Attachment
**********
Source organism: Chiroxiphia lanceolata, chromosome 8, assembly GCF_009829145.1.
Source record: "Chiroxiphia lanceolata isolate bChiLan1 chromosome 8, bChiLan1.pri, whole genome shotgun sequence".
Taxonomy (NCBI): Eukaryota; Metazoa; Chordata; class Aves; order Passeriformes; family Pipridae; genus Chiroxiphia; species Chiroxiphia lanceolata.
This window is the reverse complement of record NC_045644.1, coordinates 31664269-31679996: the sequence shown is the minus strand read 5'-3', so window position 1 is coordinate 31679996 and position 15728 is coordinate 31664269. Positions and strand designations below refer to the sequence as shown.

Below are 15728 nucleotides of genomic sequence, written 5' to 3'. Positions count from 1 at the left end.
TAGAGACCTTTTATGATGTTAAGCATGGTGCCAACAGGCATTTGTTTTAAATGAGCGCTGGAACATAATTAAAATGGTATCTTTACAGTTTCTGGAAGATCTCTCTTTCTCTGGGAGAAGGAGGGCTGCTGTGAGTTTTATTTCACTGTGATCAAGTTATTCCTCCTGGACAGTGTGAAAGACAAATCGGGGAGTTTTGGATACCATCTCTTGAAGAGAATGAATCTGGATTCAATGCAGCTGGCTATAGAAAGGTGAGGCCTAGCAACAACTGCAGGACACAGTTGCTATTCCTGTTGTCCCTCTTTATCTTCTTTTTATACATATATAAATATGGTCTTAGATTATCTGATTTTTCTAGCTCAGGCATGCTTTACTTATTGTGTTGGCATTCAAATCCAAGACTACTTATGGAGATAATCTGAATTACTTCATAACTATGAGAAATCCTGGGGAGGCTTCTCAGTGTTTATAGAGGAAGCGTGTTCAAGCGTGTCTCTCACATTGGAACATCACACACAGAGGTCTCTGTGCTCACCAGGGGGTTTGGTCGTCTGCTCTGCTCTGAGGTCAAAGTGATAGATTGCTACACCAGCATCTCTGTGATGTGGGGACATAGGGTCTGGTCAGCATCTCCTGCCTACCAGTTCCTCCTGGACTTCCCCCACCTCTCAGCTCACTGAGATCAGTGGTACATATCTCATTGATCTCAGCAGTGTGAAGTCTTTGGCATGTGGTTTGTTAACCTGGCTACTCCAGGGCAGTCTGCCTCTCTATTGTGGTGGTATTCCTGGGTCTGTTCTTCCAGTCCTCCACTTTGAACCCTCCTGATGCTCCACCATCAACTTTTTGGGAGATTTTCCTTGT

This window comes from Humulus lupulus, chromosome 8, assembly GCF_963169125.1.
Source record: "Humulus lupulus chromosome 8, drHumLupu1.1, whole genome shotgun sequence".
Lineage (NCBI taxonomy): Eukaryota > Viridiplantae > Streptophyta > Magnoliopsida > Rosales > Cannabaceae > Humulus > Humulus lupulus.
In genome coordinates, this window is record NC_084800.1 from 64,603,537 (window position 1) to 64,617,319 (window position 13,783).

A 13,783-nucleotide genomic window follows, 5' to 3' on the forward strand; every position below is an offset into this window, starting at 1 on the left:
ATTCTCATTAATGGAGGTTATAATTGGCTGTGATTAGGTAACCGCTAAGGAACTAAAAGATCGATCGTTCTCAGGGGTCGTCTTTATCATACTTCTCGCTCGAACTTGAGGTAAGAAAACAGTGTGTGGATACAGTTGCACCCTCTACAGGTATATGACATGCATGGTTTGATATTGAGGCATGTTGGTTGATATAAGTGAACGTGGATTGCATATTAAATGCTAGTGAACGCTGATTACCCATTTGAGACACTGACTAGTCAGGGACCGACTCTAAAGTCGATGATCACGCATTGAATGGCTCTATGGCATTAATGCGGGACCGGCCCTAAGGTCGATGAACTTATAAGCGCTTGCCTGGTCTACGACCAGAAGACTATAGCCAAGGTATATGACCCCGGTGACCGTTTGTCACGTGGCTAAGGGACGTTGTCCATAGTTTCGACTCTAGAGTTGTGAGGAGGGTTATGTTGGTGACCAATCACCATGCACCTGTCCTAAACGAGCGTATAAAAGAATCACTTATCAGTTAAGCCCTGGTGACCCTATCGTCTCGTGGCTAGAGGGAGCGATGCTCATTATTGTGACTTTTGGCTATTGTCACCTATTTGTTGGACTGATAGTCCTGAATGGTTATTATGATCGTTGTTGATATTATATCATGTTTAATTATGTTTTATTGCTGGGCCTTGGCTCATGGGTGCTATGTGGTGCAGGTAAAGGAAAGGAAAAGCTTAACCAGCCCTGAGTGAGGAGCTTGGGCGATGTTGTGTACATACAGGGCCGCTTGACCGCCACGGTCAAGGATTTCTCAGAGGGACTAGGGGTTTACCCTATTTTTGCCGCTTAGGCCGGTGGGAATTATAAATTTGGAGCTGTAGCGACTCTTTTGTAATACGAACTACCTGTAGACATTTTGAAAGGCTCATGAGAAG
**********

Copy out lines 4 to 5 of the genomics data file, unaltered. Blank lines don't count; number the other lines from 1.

This window is the reverse complement of record NC_045644.1, coordinates 31664269-31679996: the sequence shown is the minus strand read 5'-3', so window position 1 is coordinate 31679996 and position 15728 is coordinate 31664269. Positions and strand designations below refer to the sequence as shown.

Below are 15728 nucleotides of genomic sequence, written 5' to 3'. Positions count from 1 at the left end.